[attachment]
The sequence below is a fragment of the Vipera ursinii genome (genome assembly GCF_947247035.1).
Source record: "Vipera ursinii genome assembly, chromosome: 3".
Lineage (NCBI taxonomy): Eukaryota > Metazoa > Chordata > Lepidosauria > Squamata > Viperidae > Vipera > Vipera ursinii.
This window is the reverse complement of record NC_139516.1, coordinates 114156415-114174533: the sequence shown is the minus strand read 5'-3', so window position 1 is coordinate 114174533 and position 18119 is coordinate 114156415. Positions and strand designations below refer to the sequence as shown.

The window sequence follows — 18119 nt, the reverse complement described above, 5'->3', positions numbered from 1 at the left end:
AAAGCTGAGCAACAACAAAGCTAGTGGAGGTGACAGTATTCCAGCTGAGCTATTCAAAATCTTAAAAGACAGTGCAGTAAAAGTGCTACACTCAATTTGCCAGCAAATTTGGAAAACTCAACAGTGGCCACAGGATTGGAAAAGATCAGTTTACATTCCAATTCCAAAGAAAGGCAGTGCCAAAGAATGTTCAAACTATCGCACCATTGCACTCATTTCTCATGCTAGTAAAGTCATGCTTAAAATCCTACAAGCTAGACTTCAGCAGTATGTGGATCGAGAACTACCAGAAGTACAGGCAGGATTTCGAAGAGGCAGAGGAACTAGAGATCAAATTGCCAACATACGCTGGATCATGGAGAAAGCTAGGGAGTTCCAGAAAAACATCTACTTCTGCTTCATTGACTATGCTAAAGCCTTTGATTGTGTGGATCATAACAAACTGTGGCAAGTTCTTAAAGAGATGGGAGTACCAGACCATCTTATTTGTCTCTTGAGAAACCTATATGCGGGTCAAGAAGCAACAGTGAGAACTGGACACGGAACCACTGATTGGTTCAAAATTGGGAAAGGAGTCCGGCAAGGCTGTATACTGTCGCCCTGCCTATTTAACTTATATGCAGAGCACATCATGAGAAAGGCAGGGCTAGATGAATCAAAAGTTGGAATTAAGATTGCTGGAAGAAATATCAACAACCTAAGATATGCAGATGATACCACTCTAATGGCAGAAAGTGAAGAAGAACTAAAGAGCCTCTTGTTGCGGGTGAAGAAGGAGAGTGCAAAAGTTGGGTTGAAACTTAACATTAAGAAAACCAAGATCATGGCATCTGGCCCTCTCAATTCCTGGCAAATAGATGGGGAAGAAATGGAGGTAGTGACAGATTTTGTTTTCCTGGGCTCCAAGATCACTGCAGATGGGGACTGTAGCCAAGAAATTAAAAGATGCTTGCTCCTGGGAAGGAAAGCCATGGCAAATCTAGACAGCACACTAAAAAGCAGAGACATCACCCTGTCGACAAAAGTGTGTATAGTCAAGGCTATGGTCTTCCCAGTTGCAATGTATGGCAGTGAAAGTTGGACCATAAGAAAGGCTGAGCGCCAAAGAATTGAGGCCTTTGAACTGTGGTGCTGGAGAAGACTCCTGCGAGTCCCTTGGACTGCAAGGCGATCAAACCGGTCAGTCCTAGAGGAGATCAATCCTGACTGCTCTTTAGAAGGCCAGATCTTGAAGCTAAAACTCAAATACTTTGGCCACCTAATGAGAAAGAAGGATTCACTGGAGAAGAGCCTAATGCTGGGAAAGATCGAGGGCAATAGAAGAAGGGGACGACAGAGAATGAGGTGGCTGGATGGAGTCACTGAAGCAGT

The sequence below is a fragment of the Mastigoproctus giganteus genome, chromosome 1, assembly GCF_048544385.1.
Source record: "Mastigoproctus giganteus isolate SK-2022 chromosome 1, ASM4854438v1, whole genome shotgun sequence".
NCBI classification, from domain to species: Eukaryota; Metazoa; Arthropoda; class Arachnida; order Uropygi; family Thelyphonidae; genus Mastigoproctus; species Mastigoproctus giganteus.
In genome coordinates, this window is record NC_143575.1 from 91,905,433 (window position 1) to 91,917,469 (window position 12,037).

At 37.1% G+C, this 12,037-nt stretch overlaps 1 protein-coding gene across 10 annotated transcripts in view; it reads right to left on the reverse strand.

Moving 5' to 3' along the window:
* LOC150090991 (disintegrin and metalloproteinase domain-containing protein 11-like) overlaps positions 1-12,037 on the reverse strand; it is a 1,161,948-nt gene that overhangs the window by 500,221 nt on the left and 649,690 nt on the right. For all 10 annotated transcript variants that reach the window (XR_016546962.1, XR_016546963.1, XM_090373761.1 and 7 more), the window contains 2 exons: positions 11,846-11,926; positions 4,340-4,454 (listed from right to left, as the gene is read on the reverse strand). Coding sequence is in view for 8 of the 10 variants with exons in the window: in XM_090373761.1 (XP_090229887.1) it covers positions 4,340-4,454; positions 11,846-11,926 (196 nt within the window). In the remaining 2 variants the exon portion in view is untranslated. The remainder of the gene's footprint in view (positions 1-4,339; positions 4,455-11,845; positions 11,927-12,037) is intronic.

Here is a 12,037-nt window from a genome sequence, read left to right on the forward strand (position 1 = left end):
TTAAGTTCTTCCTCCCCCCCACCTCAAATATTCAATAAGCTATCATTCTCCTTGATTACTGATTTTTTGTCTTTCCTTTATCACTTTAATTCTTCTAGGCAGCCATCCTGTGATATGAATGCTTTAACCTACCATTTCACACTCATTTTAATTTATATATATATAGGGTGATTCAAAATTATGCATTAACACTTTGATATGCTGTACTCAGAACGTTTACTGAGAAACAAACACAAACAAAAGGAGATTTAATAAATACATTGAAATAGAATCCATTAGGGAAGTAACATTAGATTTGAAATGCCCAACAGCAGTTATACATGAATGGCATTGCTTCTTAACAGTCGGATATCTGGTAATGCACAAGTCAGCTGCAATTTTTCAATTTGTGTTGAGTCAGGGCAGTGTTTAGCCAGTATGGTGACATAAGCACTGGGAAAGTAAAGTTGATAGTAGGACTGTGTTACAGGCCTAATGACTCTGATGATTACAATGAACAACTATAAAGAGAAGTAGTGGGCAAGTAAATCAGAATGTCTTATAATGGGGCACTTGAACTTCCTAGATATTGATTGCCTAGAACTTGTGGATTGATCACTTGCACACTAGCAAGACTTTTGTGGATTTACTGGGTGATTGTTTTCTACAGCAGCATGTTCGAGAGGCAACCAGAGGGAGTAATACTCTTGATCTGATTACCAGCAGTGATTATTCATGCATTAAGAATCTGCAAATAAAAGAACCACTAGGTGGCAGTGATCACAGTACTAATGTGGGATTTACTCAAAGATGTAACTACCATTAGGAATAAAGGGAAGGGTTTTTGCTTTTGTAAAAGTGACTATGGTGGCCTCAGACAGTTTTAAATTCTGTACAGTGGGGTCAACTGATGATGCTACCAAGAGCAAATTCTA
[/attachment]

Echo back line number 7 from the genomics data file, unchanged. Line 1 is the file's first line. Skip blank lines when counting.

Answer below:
The sequence below is a fragment of the Mastigoproctus giganteus genome, chromosome 1, assembly GCF_048544385.1.